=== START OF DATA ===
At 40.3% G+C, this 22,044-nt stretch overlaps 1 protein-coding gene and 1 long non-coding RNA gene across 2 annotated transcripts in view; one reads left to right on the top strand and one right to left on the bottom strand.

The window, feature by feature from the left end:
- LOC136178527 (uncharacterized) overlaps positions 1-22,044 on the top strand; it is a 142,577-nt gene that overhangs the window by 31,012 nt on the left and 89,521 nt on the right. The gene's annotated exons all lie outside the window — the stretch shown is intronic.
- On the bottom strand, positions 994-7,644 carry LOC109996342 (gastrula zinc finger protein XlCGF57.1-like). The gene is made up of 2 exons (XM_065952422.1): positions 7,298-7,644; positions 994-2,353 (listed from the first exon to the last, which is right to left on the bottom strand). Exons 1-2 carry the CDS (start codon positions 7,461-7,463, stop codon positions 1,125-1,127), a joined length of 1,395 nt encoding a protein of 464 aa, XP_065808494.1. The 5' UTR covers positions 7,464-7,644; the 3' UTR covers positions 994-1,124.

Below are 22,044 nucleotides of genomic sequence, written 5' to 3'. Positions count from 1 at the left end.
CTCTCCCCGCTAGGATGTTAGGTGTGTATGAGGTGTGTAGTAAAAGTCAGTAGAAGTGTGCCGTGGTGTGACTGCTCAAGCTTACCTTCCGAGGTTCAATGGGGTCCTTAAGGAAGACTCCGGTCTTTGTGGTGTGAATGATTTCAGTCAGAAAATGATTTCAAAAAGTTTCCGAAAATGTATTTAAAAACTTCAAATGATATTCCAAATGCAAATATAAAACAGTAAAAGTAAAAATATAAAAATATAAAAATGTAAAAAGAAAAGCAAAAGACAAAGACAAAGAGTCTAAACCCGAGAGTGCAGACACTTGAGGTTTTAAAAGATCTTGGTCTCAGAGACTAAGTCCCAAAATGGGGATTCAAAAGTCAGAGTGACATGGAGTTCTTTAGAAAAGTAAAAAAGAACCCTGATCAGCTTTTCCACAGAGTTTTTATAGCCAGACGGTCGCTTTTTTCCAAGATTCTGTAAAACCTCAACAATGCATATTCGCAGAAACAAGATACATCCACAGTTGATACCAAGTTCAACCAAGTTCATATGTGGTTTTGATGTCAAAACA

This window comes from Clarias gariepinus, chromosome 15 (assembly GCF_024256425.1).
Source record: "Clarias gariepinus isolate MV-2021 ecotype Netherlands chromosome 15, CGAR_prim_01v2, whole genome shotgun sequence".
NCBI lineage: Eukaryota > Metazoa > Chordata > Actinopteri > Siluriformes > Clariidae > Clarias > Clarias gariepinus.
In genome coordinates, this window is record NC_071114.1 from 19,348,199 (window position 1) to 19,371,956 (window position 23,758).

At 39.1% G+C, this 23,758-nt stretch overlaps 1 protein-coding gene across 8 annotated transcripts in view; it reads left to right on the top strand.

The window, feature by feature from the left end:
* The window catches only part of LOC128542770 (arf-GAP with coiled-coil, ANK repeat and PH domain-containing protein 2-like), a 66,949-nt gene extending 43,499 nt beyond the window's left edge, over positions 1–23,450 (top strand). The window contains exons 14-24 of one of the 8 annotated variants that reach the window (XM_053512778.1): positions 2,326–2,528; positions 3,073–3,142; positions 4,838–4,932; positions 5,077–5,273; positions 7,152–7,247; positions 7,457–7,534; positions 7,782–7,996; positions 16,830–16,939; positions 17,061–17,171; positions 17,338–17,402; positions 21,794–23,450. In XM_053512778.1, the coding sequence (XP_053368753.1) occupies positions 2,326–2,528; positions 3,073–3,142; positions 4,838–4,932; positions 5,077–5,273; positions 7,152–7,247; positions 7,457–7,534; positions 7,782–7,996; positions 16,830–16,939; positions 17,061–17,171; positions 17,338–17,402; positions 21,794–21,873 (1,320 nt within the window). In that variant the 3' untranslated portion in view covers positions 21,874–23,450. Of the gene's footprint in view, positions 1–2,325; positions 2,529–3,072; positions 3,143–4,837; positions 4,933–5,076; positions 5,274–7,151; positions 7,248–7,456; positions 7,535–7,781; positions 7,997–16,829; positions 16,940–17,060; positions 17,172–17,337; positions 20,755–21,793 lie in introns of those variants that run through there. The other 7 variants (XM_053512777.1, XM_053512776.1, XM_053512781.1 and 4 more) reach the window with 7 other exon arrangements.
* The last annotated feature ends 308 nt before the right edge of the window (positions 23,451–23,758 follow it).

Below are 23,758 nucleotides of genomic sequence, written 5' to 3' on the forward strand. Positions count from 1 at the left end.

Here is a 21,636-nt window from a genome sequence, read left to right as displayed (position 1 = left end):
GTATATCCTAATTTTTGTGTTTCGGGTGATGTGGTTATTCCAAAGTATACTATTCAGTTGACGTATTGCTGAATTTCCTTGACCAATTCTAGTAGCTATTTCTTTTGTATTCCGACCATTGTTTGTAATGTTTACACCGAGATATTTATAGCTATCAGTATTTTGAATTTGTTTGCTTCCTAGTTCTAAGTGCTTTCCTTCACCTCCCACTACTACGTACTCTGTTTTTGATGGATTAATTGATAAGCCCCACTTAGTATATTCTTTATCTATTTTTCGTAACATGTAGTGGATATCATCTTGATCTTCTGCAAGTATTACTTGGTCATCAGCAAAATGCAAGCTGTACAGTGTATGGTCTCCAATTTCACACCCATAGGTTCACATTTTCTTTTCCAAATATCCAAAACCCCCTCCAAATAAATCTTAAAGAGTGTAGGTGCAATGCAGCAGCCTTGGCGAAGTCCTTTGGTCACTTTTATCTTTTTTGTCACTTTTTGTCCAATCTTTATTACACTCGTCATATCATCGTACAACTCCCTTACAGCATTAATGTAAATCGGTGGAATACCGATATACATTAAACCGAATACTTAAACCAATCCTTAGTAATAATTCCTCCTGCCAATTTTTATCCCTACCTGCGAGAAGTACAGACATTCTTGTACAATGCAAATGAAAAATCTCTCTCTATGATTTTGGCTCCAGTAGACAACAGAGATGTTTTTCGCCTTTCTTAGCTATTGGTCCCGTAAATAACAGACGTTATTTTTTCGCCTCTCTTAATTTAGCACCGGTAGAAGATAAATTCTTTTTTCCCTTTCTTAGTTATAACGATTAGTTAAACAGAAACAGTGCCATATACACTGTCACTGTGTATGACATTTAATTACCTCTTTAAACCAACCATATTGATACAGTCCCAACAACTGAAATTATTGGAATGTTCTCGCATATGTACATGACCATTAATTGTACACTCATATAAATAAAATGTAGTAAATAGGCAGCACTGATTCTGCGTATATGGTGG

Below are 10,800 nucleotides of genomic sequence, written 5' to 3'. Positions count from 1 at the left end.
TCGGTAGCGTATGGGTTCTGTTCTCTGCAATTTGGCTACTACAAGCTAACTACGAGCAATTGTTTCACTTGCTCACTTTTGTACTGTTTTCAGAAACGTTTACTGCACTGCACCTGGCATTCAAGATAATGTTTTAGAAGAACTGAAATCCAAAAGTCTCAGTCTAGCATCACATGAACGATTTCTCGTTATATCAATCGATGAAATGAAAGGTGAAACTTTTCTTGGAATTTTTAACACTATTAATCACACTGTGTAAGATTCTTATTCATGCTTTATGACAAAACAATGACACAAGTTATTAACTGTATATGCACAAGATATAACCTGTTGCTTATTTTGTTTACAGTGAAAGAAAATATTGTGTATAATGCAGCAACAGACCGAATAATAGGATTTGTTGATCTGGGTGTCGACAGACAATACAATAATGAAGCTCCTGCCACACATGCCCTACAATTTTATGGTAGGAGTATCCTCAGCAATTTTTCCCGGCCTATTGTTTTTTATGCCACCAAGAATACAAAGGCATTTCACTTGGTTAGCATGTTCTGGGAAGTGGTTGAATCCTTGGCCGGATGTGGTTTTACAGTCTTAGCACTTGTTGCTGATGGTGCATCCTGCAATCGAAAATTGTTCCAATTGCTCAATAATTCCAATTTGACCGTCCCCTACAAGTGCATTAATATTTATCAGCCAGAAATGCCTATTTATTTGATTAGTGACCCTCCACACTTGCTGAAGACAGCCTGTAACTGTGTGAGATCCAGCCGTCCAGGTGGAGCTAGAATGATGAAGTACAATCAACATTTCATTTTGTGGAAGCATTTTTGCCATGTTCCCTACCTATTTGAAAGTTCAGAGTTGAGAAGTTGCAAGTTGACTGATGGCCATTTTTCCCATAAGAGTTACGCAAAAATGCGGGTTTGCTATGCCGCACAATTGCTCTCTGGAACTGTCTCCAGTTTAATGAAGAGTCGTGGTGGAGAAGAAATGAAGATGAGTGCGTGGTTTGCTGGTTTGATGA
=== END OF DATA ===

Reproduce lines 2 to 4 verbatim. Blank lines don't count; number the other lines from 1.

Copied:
The window, feature by feature from the left end:
- LOC136178527 (uncharacterized) overlaps positions 1-22,044 on the top strand; it is a 142,577-nt gene that overhangs the window by 31,012 nt on the left and 89,521 nt on the right. The gene's annotated exons all lie outside the window — the stretch shown is intronic.
- On the bottom strand, positions 994-7,644 carry LOC109996342 (gastrula zinc finger protein XlCGF57.1-like). The gene is made up of 2 exons (XM_065952422.1): positions 7,298-7,644; positions 994-2,353 (listed from the first exon to the last, which is right to left on the bottom strand). Exons 1-2 carry the CDS (start codon positions 7,461-7,463, stop codon positions 1,125-1,127), a joined length of 1,395 nt encoding a protein of 464 aa, XP_065808494.1. The 5' UTR covers positions 7,464-7,644; the 3' UTR covers positions 994-1,124.